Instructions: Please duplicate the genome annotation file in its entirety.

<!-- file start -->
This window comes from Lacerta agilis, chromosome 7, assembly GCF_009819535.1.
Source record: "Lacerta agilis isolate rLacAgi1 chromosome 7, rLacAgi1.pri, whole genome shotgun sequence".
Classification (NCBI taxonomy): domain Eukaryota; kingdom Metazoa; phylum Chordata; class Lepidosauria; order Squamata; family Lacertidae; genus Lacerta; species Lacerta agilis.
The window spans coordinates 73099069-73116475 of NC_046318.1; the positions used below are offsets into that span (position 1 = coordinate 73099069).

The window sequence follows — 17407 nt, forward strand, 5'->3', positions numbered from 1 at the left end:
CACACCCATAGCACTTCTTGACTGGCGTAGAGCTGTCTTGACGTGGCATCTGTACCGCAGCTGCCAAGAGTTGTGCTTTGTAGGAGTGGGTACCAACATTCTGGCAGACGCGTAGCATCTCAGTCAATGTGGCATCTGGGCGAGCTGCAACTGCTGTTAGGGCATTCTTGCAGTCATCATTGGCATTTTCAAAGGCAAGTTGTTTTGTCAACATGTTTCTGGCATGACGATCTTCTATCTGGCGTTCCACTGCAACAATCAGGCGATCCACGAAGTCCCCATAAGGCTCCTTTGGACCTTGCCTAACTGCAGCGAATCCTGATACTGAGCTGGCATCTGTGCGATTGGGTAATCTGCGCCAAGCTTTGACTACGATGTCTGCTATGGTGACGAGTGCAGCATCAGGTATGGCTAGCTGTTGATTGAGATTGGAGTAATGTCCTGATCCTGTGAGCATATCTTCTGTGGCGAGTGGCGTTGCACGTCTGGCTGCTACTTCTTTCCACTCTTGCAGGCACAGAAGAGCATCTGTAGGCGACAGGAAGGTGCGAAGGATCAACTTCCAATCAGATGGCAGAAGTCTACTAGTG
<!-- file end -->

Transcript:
This window comes from Lacerta agilis, chromosome 7, assembly GCF_009819535.1.
Source record: "Lacerta agilis isolate rLacAgi1 chromosome 7, rLacAgi1.pri, whole genome shotgun sequence".
Classification (NCBI taxonomy): domain Eukaryota; kingdom Metazoa; phylum Chordata; class Lepidosauria; order Squamata; family Lacertidae; genus Lacerta; species Lacerta agilis.
The window spans coordinates 73099069-73116475 of NC_046318.1; the positions used below are offsets into that span (position 1 = coordinate 73099069).

The window sequence follows — 17407 nt, forward strand, 5'->3', positions numbered from 1 at the left end:
CACACCCATAGCACTTCTTGACTGGCGTAGAGCTGTCTTGACGTGGCATCTGTACCGCAGCTGCCAAGAGTTGTGCTTTGTAGGAGTGGGTACCAACATTCTGGCAGACGCGTAGCATCTCAGTCAATGTGGCATCTGGGCGAGCTGCAACTGCTGTTAGGGCATTCTTGCAGTCATCATTGGCATTTTCAAAGGCAAGTTGTTTTGTCAACATGTTTCTGGCATGACGATCTTCTATCTGGCGTTCCACTGCAACAATCAGGCGATCCACGAAGTCCCCATAAGGCTCCTTTGGACCTTGCCTAACTGCAGCGAATCCTGATACTGAGCTGGCATCTGTGCGATTGGGTAATCTGCGCCAAGCTTTGACTACGATGTCTGCTATGGTGACGAGTGCAGCATCAGGTATGGCTAGCTGTTGATTGAGATTGGAGTAATGTCCTGATCCTGTGAGCATATCTTCTGTGGCGAGTGGCGTTGCACGTCTGGCTGCTACTTCTTTCCACTCTTGCAGGCACAGAAGAGCATCTGTAGGCGACAGGAAGGTGCGAAGGATCAACTTCCAATCAGATGGCAGAAGTCTACTAGTG